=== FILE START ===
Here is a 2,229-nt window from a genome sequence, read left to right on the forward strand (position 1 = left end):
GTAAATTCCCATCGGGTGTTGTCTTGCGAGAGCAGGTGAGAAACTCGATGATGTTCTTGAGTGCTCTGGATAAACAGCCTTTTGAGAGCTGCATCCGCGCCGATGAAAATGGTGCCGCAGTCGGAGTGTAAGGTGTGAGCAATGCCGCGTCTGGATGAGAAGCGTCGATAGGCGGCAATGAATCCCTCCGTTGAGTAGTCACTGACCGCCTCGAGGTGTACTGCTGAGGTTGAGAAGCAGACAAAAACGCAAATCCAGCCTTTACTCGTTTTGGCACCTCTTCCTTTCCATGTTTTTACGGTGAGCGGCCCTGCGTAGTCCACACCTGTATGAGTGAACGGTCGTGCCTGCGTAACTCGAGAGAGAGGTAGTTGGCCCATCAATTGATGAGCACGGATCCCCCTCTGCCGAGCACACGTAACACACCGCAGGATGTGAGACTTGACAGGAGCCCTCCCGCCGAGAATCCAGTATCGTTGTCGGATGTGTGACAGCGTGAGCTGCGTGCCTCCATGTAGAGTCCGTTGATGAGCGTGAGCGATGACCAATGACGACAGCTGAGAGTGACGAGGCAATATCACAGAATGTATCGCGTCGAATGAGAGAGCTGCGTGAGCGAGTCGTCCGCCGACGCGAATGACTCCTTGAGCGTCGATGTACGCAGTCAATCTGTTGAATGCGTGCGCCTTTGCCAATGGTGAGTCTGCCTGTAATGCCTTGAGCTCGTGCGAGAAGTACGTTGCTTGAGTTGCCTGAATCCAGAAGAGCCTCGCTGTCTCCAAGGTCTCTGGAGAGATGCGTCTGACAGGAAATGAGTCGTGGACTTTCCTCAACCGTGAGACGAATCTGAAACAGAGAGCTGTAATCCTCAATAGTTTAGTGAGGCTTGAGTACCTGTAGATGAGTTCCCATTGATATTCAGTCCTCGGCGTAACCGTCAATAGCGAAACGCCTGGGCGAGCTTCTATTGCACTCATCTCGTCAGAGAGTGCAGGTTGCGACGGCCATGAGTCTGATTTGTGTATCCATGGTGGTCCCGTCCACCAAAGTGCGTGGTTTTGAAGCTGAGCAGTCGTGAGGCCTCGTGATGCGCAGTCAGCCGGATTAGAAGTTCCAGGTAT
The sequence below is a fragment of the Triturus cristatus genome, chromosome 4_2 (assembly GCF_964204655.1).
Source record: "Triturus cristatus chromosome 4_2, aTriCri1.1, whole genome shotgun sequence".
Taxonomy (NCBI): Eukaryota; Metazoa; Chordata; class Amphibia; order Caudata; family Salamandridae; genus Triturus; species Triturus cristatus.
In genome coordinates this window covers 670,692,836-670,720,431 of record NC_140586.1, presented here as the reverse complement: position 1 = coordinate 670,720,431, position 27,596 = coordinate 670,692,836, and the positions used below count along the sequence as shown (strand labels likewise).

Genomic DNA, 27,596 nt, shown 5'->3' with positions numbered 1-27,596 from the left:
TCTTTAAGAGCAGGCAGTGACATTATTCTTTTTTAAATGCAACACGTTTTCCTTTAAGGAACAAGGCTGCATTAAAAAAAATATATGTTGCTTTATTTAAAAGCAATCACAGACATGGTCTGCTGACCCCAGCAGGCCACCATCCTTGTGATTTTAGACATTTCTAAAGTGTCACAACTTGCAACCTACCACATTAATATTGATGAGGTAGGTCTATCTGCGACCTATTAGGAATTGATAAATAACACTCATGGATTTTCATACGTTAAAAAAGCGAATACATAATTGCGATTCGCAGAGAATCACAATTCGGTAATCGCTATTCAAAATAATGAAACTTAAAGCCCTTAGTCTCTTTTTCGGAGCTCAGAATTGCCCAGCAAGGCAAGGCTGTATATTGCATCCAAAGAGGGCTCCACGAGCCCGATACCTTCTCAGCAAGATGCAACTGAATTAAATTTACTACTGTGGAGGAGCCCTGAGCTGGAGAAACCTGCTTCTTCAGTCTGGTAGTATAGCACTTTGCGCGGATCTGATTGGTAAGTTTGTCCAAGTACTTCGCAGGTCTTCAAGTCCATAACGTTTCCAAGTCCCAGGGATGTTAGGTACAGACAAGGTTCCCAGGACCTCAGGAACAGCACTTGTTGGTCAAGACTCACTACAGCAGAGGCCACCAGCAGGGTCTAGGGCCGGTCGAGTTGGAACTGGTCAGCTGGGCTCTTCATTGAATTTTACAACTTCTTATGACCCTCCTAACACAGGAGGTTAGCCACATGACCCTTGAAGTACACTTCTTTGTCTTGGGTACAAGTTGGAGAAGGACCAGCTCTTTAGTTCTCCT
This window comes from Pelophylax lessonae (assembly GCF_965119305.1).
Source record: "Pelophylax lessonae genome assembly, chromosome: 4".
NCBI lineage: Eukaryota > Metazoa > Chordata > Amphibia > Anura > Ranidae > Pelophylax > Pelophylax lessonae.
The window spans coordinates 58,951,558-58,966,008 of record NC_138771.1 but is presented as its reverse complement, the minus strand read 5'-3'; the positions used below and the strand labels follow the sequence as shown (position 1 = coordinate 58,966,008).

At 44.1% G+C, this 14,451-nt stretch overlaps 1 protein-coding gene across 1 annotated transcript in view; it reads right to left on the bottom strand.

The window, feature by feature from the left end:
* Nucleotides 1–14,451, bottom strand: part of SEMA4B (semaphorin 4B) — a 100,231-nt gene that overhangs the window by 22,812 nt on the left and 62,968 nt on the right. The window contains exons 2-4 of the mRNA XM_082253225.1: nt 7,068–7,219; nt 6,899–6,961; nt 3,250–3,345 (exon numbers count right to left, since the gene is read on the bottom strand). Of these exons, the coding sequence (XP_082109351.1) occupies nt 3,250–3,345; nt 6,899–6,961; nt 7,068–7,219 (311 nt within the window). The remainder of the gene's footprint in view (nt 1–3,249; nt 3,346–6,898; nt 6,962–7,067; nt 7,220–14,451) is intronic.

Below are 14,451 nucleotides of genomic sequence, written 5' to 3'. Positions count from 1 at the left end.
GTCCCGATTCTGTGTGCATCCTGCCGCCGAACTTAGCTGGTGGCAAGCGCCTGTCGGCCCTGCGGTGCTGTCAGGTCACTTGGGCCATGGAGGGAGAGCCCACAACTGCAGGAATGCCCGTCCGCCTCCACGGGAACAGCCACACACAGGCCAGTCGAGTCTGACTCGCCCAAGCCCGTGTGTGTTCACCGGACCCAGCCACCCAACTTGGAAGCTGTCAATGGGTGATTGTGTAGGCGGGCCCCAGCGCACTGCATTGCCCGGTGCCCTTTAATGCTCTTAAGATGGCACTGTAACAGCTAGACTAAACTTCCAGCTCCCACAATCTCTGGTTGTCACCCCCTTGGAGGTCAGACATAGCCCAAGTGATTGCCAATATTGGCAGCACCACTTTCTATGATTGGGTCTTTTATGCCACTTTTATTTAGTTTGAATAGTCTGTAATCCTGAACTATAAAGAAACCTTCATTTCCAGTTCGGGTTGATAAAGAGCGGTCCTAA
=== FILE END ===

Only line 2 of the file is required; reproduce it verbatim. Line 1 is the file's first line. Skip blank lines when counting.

GTAAATTCCCATCGGGTGTTGTCTTGCGAGAGCAGGTGAGAAACTCGATGATGTTCTTGAGTGCTCTGGATAAACAGCCTTTTGAGAGCTGCATCCGCGCCGATGAAAATGGTGCCGCAGTCGGAGTGTAAGGTGTGAGCAATGCCGCGTCTGGATGAGAAGCGTCGATAGGCGGCAATGAATCCCTCCGTTGAGTAGTCACTGACCGCCTCGAGGTGTACTGCTGAGGTTGAGAAGCAGACAAAAACGCAAATCCAGCCTTTACTCGTTTTGGCACCTCTTCCTTTCCATGTTTTTACGGTGAGCGGCCCTGCGTAGTCCACACCTGTATGAGTGAACGGTCGTGCCTGCGTAACTCGAGAGAGAGGTAGTTGGCCCATCAATTGATGAGCACGGATCCCCCTCTGCCGAGCACACGTAACACACCGCAGGATGTGAGACTTGACAGGAGCCCTCCCGCCGAGAATCCAGTATCGTTGTCGGATGTGTGACAGCGTGAGCTGCGTGCCTCCATGTAGAGTCCGTTGATGAGCGTGAGCGATGACCAATGACGACAGCTGAGAGTGACGAGGCAATATCACAGAATGTATCGCGTCGAATGAGAGAGCTGCGTGAGCGAGTCGTCCGCCGACGCGAATGACTCCTTGAGCGTCGATGTACGCAGTCAATCTGTTGAATGCGTGCGCCTTTGCCAATGGTGAGTCTGCCTGTAATGCCTTGAGCTCGTGCGAGAAGTACGTTGCTTGAGTTGCCTGAATCCAGAAGAGCCTCGCTGTCTCCAAGGTCTCTGGAGAGATGCGTCTGACAGGAAATGAGTCGTGGACTTTCCTCAACCGTGAGACGAATCTGAAACAGAGAGCTGTAATCCTCAATAGTTTAGTGAGGCTTGAGTACCTGTAGATGAGTTCCCATTGATATTCAGTCCTCGGCGTAACCGTCAATAGCGAAACGCCTGGGCGAGCTTCTATTGCACTCATCTCGTCAGAGAGTGCAGGTTGCGACGGCCATGAGTCTGATTTGTGTATCCATGGTGGTCCCGTCCACCAAAGTGCGTGGTTTTGAAGCTGAGCAGTCGTGAGGCCTCGTGATGCGCAGTCAGCCGGATTAGAAGTTCCAGGTAT